The distribution of progesterone receptor immunoreactivity and mRNA in the preoptic area and hypothalamus of the ewe: upregulation of progesterone receptor mRNA in the mediobasal hypothalamus by oestrogen.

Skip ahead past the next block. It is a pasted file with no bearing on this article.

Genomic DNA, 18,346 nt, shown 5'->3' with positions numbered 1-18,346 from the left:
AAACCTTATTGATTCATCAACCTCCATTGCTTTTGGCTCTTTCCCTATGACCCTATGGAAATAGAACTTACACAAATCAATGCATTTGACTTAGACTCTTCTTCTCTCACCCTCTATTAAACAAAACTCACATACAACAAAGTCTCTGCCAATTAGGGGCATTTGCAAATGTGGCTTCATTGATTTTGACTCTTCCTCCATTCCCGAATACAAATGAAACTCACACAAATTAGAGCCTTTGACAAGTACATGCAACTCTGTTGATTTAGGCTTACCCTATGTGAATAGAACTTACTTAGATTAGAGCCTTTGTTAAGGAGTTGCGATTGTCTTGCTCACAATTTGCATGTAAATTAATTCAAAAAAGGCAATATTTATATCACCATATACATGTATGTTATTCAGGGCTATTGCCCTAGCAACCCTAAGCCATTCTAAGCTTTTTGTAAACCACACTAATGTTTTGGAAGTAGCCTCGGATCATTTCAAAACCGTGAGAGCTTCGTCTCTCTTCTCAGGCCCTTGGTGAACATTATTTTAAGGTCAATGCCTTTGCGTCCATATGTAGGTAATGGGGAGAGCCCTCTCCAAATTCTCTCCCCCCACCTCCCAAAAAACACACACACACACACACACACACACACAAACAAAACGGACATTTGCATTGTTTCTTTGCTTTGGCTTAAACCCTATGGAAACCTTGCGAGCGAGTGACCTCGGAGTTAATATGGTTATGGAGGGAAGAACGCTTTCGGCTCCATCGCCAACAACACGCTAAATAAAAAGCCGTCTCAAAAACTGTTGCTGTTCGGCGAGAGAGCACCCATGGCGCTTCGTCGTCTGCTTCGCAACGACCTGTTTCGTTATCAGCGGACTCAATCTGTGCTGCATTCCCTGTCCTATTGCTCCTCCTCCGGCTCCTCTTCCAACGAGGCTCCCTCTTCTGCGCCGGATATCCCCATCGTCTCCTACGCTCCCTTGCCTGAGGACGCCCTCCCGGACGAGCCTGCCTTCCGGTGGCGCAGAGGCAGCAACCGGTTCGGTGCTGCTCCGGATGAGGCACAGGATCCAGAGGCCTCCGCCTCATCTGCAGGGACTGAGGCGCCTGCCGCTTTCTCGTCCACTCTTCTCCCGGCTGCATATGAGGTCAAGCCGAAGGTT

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The distribution of progesterone receptors (PR) was mapped in the hypothalamus of the ewe using immunocytochemistry. These results were confirmed using in situ hybridization with a sheep-specific 35S-labelled riboprobe. In addition, the effect of oestrogen on the level of PR mRNA in the hypothalamus was examined in ovariectomized (OVX) ewes following treatment with an oestrogen implant or without treatment. PR immunoreactive (-ir) cells were readily detected in OVX animals. Labelled cells were observed in four main hypothalamic regions: the preoptic area (POA), including the organum vasculosum of the lamina terminalis, periventricular nucleus (PeVN), ventromedial nucleus (VMN) and the arcuate nucleus (ARC) (including the region ventral to the mamillary recess). In addition, lightly stained PR-ir cells were observed in the supraoptic nucleus and a few PR-ir cells were also found in the diagonal band of Broca. No PR-ir cells were found in the brainstem. PR mRNA-containing cells were found in the same hypothalamic regions as the PR-ir cells. Image analysis of emulsion-dipped slides following in situ hybridization indicated that oestrogen treatment increased (P<0.01) the mean number of silver grains/cell and the density of labelled cells in the VMN and ARC but had no effect on the level of PR mRNA expression in the POA or PeN. The distribution of PR-containing cells in the hypothalamus is similar to that described in other species and all cells were located in nuclei that contain large populations of oestrogen receptor-containing cells. These include regions implicated in the regulation of reproductive neuroendocrine function, and reproductive behaviour. Oestrogen and progesterone synergize to inhibit GnRH secretion and the present results suggest that these functions may involve cells of the VMN and ARC, with oestrogen acting to upregulate PR.